I’m talkin’ about ROLLER COASTERS! The night before the big Scale the Strat race, my friend Tavi and I met Tavi’s friend Sarah for dinner, then we headed over to New York, New York to ride The Roller Coaster.
It used to be called Manhattan Express, but now it’s The Roller Coaster. It’s 203 feet high, hits 67 mph, and goes upside down twice, all while circling the New York, New York perimeter.
Roller coasters are a big deal for me, and a recurring topic on this blog. My very first post was about riding roller coasters for the first time in 10 years, because my excessive weight had prohibited me. A few years back, I planned a whole trip to the midwest so I could visit Cedar Point, my favorite park. It was where, during college, I was booted off a coaster for being too fat. And going back there, so many years later, and riding all those rides with no problem whatsoever – well, it was an incredible feeling.
There are four theme parks with roller coasters within an hour’s drive from me, but I still consider riding them to be a special treat. And it’s been a while since I’ve been on a good one (I’m excluding The Mummy at Universal Studios, where I’ve gone to exercise, from the list, because it’s just OK). This weekend, I got my fill.
The Roller Coaster at New York, New York is fun. It’s jerky, but it’s cool to see the Las Vegas strip flying by, and it’s even cooler at night – we rode it at 10pm or so. Here’s a POV video from YouTube that puts you in the front seat:
Tavi and I drove back to LA the next day, after the race, and hit a major traffic jam near the Nevada/California border. It took us 45 minutes to go 6 miles. In the middle of the jam was the tiny town of Primm, right on the border, where there’s 3 casino hotels, an outlet mall, and not much else. One of those hotels, Buffalo Bill’s, has a roller coaster, though, and it’s a big one.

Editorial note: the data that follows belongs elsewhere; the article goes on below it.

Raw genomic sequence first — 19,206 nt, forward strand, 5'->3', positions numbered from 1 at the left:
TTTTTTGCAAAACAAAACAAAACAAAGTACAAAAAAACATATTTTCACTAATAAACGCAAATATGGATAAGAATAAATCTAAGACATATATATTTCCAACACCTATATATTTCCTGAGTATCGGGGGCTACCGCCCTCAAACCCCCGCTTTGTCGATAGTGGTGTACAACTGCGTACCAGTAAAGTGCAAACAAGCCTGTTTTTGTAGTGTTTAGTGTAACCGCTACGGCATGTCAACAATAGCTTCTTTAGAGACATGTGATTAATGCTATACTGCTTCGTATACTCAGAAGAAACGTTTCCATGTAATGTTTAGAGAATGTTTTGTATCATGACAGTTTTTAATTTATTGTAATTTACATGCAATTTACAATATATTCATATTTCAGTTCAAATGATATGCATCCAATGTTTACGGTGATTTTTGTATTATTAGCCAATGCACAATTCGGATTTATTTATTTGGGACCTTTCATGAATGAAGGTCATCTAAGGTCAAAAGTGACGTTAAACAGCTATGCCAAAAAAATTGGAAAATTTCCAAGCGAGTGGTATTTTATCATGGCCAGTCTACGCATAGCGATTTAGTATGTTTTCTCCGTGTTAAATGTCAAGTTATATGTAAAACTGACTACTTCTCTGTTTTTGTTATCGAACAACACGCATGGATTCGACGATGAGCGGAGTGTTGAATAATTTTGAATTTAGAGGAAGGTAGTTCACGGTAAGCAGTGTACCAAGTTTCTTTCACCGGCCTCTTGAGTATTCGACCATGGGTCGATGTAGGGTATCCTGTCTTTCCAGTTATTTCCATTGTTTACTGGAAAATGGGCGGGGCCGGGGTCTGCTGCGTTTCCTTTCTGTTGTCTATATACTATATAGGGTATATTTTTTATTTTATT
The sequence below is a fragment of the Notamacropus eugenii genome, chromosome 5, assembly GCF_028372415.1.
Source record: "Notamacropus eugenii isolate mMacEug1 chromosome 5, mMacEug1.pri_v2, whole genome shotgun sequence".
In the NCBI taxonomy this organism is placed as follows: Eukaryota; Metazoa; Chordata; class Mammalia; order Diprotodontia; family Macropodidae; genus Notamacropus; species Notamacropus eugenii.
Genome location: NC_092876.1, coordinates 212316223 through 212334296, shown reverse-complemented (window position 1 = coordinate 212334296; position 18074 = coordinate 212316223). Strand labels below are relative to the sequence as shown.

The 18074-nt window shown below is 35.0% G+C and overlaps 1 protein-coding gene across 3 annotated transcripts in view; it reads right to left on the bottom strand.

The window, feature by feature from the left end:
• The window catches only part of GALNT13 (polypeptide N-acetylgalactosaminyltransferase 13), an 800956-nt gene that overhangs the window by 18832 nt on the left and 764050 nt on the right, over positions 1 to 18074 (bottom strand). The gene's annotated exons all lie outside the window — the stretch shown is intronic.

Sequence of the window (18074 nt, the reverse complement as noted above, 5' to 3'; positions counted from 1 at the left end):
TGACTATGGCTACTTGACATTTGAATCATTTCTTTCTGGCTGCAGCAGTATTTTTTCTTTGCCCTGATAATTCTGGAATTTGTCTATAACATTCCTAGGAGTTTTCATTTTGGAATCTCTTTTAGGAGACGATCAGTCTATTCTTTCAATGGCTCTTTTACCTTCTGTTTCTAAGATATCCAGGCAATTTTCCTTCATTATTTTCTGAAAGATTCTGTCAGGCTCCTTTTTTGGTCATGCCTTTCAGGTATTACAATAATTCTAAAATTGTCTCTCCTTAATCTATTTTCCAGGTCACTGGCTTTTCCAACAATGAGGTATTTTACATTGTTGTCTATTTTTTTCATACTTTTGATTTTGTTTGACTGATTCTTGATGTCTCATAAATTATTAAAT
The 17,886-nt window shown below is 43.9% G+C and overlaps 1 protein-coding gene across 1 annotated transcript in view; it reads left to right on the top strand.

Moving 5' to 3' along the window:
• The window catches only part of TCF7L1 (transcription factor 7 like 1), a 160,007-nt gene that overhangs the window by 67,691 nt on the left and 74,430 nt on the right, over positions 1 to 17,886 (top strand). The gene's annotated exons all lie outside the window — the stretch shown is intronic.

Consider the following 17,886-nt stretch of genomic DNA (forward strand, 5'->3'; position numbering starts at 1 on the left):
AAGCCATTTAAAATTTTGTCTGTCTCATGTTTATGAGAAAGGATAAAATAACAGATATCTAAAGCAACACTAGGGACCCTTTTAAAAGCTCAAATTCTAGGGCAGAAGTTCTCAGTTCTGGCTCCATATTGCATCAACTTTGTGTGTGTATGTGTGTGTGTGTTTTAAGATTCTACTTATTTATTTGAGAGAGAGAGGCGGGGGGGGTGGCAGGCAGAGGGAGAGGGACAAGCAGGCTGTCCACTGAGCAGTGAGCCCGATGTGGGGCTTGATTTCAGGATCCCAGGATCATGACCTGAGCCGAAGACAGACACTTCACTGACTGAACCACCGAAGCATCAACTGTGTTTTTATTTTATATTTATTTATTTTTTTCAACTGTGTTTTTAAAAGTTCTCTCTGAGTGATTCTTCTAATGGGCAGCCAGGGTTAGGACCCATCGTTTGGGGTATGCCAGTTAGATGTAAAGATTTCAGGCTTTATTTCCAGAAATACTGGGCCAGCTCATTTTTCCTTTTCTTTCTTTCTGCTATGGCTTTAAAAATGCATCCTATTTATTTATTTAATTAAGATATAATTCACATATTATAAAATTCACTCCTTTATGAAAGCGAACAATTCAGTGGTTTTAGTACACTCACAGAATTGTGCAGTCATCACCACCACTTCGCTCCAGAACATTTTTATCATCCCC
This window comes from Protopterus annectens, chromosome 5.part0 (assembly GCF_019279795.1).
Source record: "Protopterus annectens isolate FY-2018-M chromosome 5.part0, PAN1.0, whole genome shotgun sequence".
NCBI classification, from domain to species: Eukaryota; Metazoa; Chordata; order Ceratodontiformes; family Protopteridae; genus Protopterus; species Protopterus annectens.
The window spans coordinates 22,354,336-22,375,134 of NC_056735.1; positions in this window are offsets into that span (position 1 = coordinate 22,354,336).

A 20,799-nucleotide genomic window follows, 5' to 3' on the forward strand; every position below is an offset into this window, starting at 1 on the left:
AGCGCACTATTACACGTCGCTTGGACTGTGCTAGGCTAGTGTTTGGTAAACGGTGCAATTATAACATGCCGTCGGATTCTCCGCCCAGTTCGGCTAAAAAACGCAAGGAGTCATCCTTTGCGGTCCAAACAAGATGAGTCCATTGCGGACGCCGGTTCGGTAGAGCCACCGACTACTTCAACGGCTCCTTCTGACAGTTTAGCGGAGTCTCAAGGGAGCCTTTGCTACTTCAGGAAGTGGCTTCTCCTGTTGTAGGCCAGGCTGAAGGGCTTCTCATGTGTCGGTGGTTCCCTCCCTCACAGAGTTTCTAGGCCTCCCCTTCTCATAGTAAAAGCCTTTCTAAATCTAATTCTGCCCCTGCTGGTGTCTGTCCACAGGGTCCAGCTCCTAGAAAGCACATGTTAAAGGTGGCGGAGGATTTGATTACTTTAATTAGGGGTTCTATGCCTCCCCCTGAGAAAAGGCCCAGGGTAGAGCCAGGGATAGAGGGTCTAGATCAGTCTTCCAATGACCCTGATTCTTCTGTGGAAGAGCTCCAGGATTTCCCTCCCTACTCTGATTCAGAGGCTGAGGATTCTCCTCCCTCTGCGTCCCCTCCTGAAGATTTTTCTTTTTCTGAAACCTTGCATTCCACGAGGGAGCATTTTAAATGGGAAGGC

That’s Desperado. It’s 209 feet tall, but the first drop is 225 feet (because it goes underground, through a tunnel!). Its speed exceeds 80mph. It was the tallest roller coaster on the planet when it opened in 1994.
You can ride once for $13, or buy an unlimited day pass for $22. Tavi and I did the latter, and proceeded to ride it five times in a row. They made us exit the train each time, but we went back around and got back on the same train. (There was no line at all.) We almost had a train to ourselves once…
…but then a few more people joined before the train left the station.
The station was indoors, and when we started up the lift hill, we exited into the bright, bright sun.
Don’t worry – our eyes adjusted in time for the 225′ drop! Here’s a POV video of Desperado:
Riding a coaster five times in 30 minutes was a great way to kill time waiting for traffic to ease up. They also have a log flume right there, so we rode that once. It was OK. The best part was that the second half of it went right through the main casino. We got a little wet, so we went on Desperado one last time to dry off.
We made one final stop in Primm before getting back on the highway, at Whiskey Pete’s, another one of the hotel/casinos, which has on display the actual car that Bonnie and Clyde died in. As you might imagine, it’s riddled with bullets.
It’s an interesting, salacious piece of history, but it’s horribly displayed. Horrible light, and surrounded by highly reflective glass (that photo is severely lightened and sharpened so you can see what it is).
After that, it was back on the road, where it was (relatively) smooth sailing the rest of the 270 miles.
Like I did in Denver, I photographed everything I ate on this road trip, and I made smart choices the whole time. I tweeted all the pictures yesterday, and you can see them if you scroll through my feed here. Tavi and I swung by my favorite off-strip hole-in-the-wall diner, Omelet House, before leaving, where we got seated at the Mayor’s table. So I tried to look official.
Or maybe I’m trying to look badass. Given Las Vegas’s long history with the mob, it’s certainly applicable!
Keep it up, David!